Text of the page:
|Malaysia: No good news about media
By Mustafa Ali
LUMPUR - Despite louder calls for press freedom in
recent years, there is a long way to go before Malaysian
society and its much-controlled media get a taste of
real freedom, recent debates among journalists and
The latest reminder came on
Friday, when Zulkifi Sulong, editor of Harakah magazine,
a publication of the Islamic opposition Parti Islam
SeMalaysia (PAS), was found guilty under the Sedition
Sulong's conviction was related to an
article the popular newspaper carried four years ago on
the trial of ex-deputy prime minister Anwar Ibrahim.
Anwar is now in jail for corruption and sodomy, charges
that his supporters are politically motivated.
For critics of the condition of the largely
government-controlled media in Malaysia, the Harakah
conviction explains why the country is in 110th position
- well below Indonesia, Thailand the Philippines - in
the recently launched press-freedom index of the
French-based Reporters Sans Frontieres.
Indonesia was ranked 57th, Thailand 65th, and
the Philippines 89th. Brunei ranked 111th and Singapore
is not listed due to "lack of information".
Finland, Iceland, Norway and the Netherlands
tied for first place in the index. The United States was
No 17, just ahead of Hong Kong and just behind
Switzerland and Costa Rica.
The New York-based
Committee to Protect Journalists (CPJ), in its report
for World Press Freedom Day on Saturday, says it sees no
sign of improvement in media freedom even after Prime
Minister Mahathir Mohamad steps down in October. "His
designated successor is likely to continue the legal
coercion and ownership restrictions that have been in
effect for 25 years," it pointed out.
evaluations carried little weight with government
officials here, who in recent days have been reacting
also to calls made by Southeast Asian journalists'
groups for more space for media freedom.
Indonesians and Filipinos don't even have enough to fill
their stomachs. Who are they to lecture us on press
freedom? We are more qualified because we have full
stomachs," Deputy Information Minister Zainuddin Maidin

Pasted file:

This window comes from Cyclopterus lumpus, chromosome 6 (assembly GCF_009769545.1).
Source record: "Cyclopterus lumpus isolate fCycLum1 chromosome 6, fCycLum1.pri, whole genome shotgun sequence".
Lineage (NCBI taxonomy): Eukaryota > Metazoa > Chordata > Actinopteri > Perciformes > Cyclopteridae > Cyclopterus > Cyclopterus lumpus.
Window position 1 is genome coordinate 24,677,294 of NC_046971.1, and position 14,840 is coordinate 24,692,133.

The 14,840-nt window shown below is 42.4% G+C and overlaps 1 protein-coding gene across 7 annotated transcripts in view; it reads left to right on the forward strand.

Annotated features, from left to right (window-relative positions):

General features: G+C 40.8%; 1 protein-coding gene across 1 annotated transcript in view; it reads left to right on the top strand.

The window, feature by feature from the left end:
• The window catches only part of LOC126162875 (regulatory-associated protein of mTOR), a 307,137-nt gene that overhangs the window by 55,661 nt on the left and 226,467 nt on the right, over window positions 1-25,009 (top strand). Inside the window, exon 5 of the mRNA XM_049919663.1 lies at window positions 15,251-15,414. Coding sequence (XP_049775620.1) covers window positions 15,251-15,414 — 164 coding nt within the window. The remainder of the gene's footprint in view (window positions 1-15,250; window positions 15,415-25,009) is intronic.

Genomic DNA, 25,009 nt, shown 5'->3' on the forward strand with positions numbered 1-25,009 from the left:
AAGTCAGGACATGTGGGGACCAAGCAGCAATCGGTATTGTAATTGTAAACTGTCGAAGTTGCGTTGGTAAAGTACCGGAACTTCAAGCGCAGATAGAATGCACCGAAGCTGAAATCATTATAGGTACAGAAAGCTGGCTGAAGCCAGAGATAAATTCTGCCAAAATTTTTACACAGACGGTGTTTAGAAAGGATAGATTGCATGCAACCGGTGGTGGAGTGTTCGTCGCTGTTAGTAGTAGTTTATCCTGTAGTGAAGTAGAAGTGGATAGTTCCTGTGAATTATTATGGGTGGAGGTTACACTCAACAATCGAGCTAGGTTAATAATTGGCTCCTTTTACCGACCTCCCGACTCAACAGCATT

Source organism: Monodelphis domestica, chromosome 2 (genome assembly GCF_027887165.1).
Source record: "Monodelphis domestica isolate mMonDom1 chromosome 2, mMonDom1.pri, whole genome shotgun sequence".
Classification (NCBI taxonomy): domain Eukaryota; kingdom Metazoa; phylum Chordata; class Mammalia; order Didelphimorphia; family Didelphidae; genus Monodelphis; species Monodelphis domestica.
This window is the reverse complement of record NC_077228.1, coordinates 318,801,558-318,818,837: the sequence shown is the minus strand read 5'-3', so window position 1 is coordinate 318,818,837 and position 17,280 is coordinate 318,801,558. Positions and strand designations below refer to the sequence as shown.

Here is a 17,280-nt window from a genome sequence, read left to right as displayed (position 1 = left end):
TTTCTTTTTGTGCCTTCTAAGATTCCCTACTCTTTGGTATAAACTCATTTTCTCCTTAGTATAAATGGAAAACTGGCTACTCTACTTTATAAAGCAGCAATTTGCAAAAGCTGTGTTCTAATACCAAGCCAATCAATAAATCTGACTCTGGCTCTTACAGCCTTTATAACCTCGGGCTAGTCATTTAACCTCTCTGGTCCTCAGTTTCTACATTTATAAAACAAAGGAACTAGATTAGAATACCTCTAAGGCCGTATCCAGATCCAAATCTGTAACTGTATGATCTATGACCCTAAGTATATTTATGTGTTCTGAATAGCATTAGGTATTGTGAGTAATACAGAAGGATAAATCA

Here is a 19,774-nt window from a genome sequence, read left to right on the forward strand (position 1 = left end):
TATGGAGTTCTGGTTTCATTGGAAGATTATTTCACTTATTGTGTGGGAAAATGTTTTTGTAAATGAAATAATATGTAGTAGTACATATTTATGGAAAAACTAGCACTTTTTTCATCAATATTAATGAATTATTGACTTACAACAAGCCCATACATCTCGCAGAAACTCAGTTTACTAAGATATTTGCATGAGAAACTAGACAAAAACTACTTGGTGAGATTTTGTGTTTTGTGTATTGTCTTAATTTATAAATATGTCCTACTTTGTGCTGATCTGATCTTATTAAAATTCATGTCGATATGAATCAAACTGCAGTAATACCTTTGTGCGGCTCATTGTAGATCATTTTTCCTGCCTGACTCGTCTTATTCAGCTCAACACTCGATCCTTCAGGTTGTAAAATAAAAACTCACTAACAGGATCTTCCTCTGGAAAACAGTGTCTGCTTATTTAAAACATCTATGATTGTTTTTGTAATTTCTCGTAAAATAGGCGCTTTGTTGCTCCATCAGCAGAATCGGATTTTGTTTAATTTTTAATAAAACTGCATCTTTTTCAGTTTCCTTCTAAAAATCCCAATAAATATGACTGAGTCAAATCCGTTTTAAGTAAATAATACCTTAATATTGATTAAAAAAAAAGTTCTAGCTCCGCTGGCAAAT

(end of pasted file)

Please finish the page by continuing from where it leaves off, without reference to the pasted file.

told Malaysian journalists at at a discussion last week.
Speaking at a forum by the National Union of
Journalists (NUJ), Maidin said Malaysia should follow
its own concept of guided press freedom. "We
[Malaysians] have to establish our own press-freedom
concepts and values. It has been [proved] that we have
the ability to be stable, to suppress extremism through
guided press freedom," he said, adding that West had
itself abandoned media-freedom values in the Iraq war
In recent weeks, several Malaysian
politicians have also attacked and threatened to ban the
London-based Economist weekly magazine for being
ill-willed against Malaysia.
In its survey
titled "The Changing of the Guard - A Survey of
Malaysia", the magazine analyzed the prospective change
in premiership, Malaysia's economic achievements under
Mahathir's leadership and political challenges facing
its leadership in retaining the support of majority
At another forum organized by the
Malaysia-based Asian Institute for Development
Communication (AIDCOM), English-language New Straits
Times associate editor Rehman Rashid said that there are
some journalists in Malaysia who believe that
restrictions imposed on media are not only needed but
Frankly saying that his newspaper is
pro-government, Rashid however said he believes that
diversity among media is important so that the audience
would have more choices. "Before freedom of the press,
we should have freedom of information. It is enough for
us to get you information and let you have [it]," he
For the associate editor of the Star
newspaper, Bunn Negara, press freedom is a question of
degree. It can be seen in several ways depending on how
people in each society perceive it, he explained.
"Before talking about press freedom, one has to answer
several questions such as press freedom is for what
purpose, for whom, to do what and by what standard," he
The Star, the biggest English-language
daily, is owned by the Malaysian Chinese Association
(MCA), a Chinese Malaysian party within the ruling
coalition led by the dominant United Malays Nationalist
Organization (UMNO) of Mahathir.
editor-in-chief of the independent online newspaper
Malaysiakini, said that although the Internet medium is
not limited by the licensing system that governs printed
or broadcast media, there are still more than 30 laws in
Malaysia that limit their freedom.
Malaysia's media environment, except for news appearing
on the Internet, remains restrictive, characterized by
strict licensing laws, self-censorship and pervasive
The CPJ report mentions
cases that illustrate such tight control. These include
the suspension of the Malay-language tabloid Perdana
over a report on the leader of the UMNO female youth
wing, and the suspension of the publishing permit of the
new Chinese newspaper Oriental Daily News.
also expresses doubt on the proposal by what it calls
the "conservative, private" Malaysian Press Institute to
set up a media council. This move does not intend to
seek the repeal of the existing Printing Presses and
Publications Act 1984, but aims to become "a
semi-governmental body with additional power to control
the media", CPJ says.
Despite the restrictive
environment, however, critical questions are being asked
by some Malaysians, including a young listener who aired
his queries at the end of the AIDCOM forum.
don't want media to be pro-government. We want them to
be pro-fairness," he said. "As a consumer, where do I
get information if the media don't do it? Where do we go
from now?" he asked.
To view the Reporters
Sans Frontieres press freedom index and explanations for
how it was compiled, click here.